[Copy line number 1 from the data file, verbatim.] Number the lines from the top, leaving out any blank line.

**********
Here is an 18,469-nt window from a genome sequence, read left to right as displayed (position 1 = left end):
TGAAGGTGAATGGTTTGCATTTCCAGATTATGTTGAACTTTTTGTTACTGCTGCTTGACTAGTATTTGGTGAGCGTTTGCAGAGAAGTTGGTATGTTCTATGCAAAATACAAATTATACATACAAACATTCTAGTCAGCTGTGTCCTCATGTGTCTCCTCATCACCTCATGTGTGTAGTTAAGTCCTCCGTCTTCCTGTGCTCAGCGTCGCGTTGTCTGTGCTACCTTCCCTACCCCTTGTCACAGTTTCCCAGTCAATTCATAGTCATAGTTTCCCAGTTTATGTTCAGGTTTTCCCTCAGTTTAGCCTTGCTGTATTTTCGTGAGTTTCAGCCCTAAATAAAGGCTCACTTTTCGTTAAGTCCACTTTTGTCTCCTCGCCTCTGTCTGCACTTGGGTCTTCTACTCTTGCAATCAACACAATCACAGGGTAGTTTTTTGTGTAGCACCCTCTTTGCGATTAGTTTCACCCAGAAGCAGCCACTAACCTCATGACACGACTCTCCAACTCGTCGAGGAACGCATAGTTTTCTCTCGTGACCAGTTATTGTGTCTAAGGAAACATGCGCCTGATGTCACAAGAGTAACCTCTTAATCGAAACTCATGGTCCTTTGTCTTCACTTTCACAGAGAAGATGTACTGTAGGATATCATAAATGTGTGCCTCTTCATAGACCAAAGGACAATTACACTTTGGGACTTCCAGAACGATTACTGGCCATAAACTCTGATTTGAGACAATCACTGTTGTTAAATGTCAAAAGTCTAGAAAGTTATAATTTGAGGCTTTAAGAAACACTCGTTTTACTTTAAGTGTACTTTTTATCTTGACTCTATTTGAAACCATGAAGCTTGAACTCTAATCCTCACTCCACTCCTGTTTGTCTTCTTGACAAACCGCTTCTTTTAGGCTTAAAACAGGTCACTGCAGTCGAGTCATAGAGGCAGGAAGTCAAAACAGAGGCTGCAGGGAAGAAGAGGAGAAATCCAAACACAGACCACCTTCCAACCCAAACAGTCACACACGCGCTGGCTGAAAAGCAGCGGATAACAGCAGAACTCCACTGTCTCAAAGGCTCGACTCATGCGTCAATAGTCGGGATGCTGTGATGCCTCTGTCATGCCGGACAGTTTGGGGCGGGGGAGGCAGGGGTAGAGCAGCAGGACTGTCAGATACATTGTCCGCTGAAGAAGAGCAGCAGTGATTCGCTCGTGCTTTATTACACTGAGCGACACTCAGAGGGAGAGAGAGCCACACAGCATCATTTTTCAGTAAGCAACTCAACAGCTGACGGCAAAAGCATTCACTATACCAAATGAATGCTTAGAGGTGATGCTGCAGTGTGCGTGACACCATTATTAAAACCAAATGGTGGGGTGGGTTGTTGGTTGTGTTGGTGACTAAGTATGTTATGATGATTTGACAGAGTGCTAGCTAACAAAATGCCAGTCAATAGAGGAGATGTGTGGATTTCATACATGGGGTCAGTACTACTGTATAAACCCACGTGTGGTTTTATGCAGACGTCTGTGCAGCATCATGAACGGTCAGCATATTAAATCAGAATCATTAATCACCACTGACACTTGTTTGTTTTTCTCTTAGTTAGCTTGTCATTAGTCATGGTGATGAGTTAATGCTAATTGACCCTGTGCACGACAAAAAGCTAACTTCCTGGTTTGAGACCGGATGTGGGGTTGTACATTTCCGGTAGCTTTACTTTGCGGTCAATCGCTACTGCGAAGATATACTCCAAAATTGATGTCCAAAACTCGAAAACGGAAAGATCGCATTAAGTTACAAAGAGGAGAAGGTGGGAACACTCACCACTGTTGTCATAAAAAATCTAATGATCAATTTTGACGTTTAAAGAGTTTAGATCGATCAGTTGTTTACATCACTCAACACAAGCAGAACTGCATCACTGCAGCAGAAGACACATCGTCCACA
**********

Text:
Here is an 18,469-nt window from a genome sequence, read left to right as displayed (position 1 = left end):